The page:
And more and more I really deeply believe you MUST work with someone who listens to your emotional work. Who realizes that your emotions can be CAUSED by your condition as they stimulate all sorts of emotional wind up, but then those same emotions, if left unchecked and un-dealt-with can then further aggravate the balance of chi in your body. That doesn’t mean they have to become your therapist. But it does mean that they can listen a bit and understand that your emotional state will seriously drive your healing – up OR down.

Finally, find someone who really understands the depth of complexity of women’s health. I am finding that my male acupuncturist, kind and gentle and as good of a father and husband as he is, just didn’t get the female stuff as deeply as he needed to. I went to my old female acupuncturist, and on the PHONE she cleared up some things he hadn’t caught seeing me 1 or 2 times a week for two years. Not saying it is a gender thing, there are women practitioners who don’t get it and male practitioners who do! But if you feel like they don’t really get it? Keep looking!

All of this says that you have to find a real partner in your healing process. That is not always easy to find. Even if you live in a large city with tons of people to choose from. But if you have the right person, and you FEEL safe and productive with them, then acupuncture can be amazing. Right now, even as a 20 year professional in a related field (I do acupressure, mostly with animals) I realize I need to find a new partner myself.

So I hope that helps.  I know how wonderful acupuncture is, I also know that it is not for everyone. Or perhaps more accurately, it is not for all periods of the healing process and certainly not with just any old practitioner, no matter how nice they are and how sincerely they wish to help. They just may not have the skills to help our like. I feel like I live on the fringe a bit, and that is a good thing! But I do best when I find practitioners who are comfortable there too.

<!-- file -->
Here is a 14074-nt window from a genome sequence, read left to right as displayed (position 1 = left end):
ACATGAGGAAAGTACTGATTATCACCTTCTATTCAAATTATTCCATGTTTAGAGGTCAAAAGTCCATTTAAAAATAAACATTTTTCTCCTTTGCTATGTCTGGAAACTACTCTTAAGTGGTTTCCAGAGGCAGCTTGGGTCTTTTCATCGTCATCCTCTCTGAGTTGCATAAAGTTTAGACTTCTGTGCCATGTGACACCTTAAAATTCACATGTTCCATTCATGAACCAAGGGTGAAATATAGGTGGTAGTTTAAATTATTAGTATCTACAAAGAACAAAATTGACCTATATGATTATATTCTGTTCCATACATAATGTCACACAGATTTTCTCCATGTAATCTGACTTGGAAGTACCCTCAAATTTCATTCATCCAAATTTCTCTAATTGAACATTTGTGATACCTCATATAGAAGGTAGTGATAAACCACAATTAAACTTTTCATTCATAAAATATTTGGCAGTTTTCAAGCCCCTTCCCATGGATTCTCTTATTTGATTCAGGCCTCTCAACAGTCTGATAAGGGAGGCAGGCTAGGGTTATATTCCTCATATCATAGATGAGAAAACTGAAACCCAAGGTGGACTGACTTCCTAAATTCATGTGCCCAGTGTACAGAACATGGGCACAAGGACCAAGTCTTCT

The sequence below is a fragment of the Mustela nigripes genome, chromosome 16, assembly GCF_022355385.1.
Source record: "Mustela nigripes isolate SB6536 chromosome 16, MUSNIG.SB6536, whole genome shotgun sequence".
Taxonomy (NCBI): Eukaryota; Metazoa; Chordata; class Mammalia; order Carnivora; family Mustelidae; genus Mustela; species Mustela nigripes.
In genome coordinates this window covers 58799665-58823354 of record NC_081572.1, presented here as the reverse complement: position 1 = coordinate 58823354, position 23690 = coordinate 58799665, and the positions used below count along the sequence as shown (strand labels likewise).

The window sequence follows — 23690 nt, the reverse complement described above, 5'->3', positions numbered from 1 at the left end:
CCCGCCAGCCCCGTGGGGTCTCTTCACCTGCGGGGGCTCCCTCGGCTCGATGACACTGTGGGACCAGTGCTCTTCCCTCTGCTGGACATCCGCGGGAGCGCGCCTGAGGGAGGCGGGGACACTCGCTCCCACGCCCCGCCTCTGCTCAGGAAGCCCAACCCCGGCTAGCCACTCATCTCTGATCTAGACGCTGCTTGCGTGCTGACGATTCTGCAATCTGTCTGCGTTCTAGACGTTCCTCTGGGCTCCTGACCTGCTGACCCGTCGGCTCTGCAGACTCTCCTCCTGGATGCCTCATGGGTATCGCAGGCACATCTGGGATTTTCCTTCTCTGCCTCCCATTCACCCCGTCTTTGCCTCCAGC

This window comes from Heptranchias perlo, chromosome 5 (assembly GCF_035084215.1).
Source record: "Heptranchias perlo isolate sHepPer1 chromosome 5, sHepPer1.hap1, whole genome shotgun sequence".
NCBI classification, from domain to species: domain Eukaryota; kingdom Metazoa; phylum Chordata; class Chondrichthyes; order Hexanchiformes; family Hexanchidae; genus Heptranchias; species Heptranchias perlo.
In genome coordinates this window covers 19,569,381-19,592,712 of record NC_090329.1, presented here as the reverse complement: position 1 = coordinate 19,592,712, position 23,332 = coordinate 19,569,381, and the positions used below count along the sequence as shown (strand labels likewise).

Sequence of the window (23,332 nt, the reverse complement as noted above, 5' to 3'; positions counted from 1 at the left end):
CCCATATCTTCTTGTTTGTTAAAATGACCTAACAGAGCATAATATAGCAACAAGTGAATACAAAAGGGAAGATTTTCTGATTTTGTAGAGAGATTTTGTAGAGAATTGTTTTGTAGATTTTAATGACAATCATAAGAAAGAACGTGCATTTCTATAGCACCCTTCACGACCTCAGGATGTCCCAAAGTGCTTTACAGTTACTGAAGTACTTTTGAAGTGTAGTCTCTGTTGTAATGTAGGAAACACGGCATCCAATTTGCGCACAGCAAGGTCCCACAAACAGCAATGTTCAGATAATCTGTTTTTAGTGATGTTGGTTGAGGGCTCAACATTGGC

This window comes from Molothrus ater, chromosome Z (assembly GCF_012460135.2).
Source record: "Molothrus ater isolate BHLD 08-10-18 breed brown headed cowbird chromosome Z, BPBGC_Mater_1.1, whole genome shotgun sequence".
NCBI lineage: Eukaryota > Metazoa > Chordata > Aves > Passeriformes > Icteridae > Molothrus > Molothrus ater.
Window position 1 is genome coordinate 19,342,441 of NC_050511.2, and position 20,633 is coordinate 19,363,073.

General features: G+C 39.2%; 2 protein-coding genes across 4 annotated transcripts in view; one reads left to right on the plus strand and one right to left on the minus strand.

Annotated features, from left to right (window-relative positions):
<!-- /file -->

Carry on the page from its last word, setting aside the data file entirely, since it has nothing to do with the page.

So if you are seeing that reactions are becoming common, take a break! And feel like you can really have a heart to heart with your practitioner. They MUST be your partner, or you have the wrong person. I do not know you well enough to know if you are a fringe-er like me or more mainstream  but our bodies, in any case, are NOT responding in the “common” way. We need practitioners who are excited about that, not ones who scratch their heads and shrug their shoulders.

See also: Medical compliance? Adherence? No. My MDs are my PARTNERS

susan tenneySusan Tenney, CMT works internationally as a practitioner of Five Element acupressure for animals. She teaches classes for animal lovers of all ages and offers an online certification program through her company Elemental Acupressure. Learn more about her courses, books and acupressure charts at and In the process of working with her health issues for the past 20 years, she  has consulted many helpful and competent practitioners of acupuncture. She uses holistic medicine almost exclusively for her family’s health care.